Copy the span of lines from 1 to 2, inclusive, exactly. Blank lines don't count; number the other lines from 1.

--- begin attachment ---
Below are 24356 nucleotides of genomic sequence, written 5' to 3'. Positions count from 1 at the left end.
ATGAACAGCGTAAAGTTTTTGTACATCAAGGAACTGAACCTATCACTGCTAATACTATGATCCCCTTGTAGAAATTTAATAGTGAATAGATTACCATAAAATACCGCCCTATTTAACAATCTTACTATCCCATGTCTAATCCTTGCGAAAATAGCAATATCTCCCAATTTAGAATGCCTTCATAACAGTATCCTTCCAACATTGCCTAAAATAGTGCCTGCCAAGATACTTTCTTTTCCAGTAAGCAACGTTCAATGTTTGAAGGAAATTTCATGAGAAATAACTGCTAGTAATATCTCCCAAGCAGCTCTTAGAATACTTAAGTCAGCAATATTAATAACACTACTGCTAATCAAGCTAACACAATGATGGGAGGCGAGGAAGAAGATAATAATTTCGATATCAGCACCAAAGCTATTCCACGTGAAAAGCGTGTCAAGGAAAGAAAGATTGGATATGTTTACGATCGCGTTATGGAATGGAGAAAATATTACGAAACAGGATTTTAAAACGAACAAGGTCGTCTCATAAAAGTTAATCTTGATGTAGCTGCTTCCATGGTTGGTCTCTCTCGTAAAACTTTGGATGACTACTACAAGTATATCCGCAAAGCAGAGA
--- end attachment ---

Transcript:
Below are 24356 nucleotides of genomic sequence, written 5' to 3'. Positions count from 1 at the left end.
ATGAACAGCGTAAAGTTTTTGTACATCAAGGAACTGAACCTATCACTGCTAATACTATGATCCCCTTGTAGAAATTTAATAGTGAATAGATTACCATAAAATACCGCCCTATTTAACAATCTTACTATCCCATGTCTAATCCTTGCGAAAATAGCAATATCTCCCAATTTAGAATGCCTTCATAACAGTATCCTTCCAACATTGCCTAAAATAGTGCCTGCCAAGATACTTTCTTTTCCAGTAAGCAACGTTCAATGTTTGAAGGAAATTTCATGAGAAATAACTGCTAGTAATATCTCCCAAGCAGCTCTTAGAATACTTAAGTCAGCAATATTAATAACACTACTGCTAATCAAGCTAACACAATGATGGGAGGCGAGGAAGAAGATAATAATTTCGATATCAGCACCAAAGCTATTCCACGTGAAAAGCGTGTCAAGGAAAGAAAGATTGGATATGTTTACGATCGCGTTATGGAATGGAGAAAATATTACGAAACAGGATTTTAAAACGAACAAGGTCGTCTCATAAAAGTTAATCTTGATGTAGCTGCTTCCATGGTTGGTCTCTCTCGTAAAACTTTGGATGACTACTACAAGTATATCCGCAAAGCAGAGA